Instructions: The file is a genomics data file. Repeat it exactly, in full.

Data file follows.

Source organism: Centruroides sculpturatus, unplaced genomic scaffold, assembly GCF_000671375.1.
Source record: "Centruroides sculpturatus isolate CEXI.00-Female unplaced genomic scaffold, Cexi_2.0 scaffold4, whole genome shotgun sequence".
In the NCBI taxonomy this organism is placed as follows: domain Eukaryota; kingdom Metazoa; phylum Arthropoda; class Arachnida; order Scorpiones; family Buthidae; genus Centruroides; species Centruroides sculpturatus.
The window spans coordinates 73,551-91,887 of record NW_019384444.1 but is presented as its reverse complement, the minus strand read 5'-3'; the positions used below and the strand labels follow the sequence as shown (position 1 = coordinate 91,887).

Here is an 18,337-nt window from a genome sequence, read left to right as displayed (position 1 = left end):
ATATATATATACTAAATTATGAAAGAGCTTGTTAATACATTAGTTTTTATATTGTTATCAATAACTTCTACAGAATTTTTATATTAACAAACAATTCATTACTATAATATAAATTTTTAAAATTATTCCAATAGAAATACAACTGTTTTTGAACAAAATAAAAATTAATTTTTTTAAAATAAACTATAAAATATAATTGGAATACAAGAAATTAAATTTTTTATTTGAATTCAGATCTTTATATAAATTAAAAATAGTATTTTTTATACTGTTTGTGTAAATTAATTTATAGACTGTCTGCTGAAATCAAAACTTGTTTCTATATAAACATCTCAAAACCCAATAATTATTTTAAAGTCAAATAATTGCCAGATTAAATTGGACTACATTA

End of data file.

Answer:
Source organism: Centruroides sculpturatus, unplaced genomic scaffold, assembly GCF_000671375.1.
Source record: "Centruroides sculpturatus isolate CEXI.00-Female unplaced genomic scaffold, Cexi_2.0 scaffold4, whole genome shotgun sequence".
In the NCBI taxonomy this organism is placed as follows: domain Eukaryota; kingdom Metazoa; phylum Arthropoda; class Arachnida; order Scorpiones; family Buthidae; genus Centruroides; species Centruroides sculpturatus.
The window spans coordinates 73,551-91,887 of record NW_019384444.1 but is presented as its reverse complement, the minus strand read 5'-3'; the positions used below and the strand labels follow the sequence as shown (position 1 = coordinate 91,887).

Here is an 18,337-nt window from a genome sequence, read left to right as displayed (position 1 = left end):
ATATATATATACTAAATTATGAAAGAGCTTGTTAATACATTAGTTTTTATATTGTTATCAATAACTTCTACAGAATTTTTATATTAACAAACAATTCATTACTATAATATAAATTTTTAAAATTATTCCAATAGAAATACAACTGTTTTTGAACAAAATAAAAATTAATTTTTTTAAAATAAACTATAAAATATAATTGGAATACAAGAAATTAAATTTTTTATTTGAATTCAGATCTTTATATAAATTAAAAATAGTATTTTTTATACTGTTTGTGTAAATTAATTTATAGACTGTCTGCTGAAATCAAAACTTGTTTCTATATAAACATCTCAAAACCCAATAATTATTTTAAAGTCAAATAATTGCCAGATTAAATTGGACTACATTA